On the heels of a rousing campaign season and with a new president in power, the Center for Public Integrity's federal politics team had no shortage of stories to cover.
Some of the gems we've uncovered this year: a Republican hideaway secretly bankrolled by corporations and trade groups, along with a look at the forces that propelled the Supreme Court’s controversial Citizens United v. Federal Election Commission case into being.
Here are this year's top political stories:
While campaigning, Donald Trump said he couldn't "look the other way" when the nation's political system “sold out to some corporate lobbyist for cash.” But behind the scenes, several major corporations and trade groups secretly bankrolled a plush hideaway for lawmakers at the same Republican National Convention in Cleveland where Trump gave the speech.
After an investigation by the Center into Commerce Secretary Wilbur Ross' investment in Diamond S. Shipping — one of the world’s largest owners and operators of medium-range tanker vessels — Ross divested from the firm, which had ties to China, Iran and Russia. Prior to his divestment, critics raised questions about whether overseas shipping investments were appropriate for Ross, who is among the Trump administration’s most influential trade policy players.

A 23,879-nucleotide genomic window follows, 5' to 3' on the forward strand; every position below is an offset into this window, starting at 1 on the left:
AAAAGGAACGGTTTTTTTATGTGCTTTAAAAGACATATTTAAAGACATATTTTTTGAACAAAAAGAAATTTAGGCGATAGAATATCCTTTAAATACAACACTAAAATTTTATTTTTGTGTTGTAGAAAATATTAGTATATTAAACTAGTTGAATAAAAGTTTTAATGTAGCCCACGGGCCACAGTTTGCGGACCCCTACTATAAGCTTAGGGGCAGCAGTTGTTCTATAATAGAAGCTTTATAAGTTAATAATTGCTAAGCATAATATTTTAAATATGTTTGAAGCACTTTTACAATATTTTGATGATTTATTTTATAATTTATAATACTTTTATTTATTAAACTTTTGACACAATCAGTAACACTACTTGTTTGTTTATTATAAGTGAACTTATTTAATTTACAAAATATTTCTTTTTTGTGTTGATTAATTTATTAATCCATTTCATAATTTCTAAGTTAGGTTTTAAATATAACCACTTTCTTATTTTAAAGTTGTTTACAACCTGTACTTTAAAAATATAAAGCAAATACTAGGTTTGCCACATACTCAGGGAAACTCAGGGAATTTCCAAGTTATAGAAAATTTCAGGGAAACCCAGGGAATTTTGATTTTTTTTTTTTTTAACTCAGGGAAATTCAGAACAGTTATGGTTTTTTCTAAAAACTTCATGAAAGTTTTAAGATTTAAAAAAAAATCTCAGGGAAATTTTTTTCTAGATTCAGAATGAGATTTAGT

Donald Trump, Hillary Clinton and Bernie Sanders may not remember much about the rallies they each held last year in Green Bay, Wisconsin. But officials at Green Bay City Hall sure did. And they were miffed the three politicos stiffed them on police protection bills totaling $24,000. Green Bay wasn't alone. (And many cities, including Green Bay, are still awaiting payment.)
Getty / AP
The billionaire Koch brothers are well-known for pumping tens of millions of dollars into so-called “dark money” nonprofits — groups that actively promote or criticize candidates for office but are not required to reveal their donors. Not so well known is the duo’s role in underwriting and sculpting the legal landscape that led to the court decisions that made possible these and other groups such as super PACs.
We investigated an array of organizations that have participated in legal challenges dating back 40 years — challenges that have resulted in a system allowing unlimited sums to be pumped into modern elections. It’s a system that both Republicans and Democrats now fully rely upon ahead of 2018 midterm elections that could reaffirm — or torpedo — President Donald Trump’s congressional majority.
AP / AP / Zero7 Images / AP
In July 2016, the Federal Election Commission slapped the 60 Plus Association with a $50,000 fine, charging that it hadn’t revealed its donors as legally obliged. But 15 months later, the Virginia-based 60 Plus Association has only paid one-tenth of its fine. The FEC, meanwhile, isn’t forcing the 60 Plus Association’s compliance — or anything close.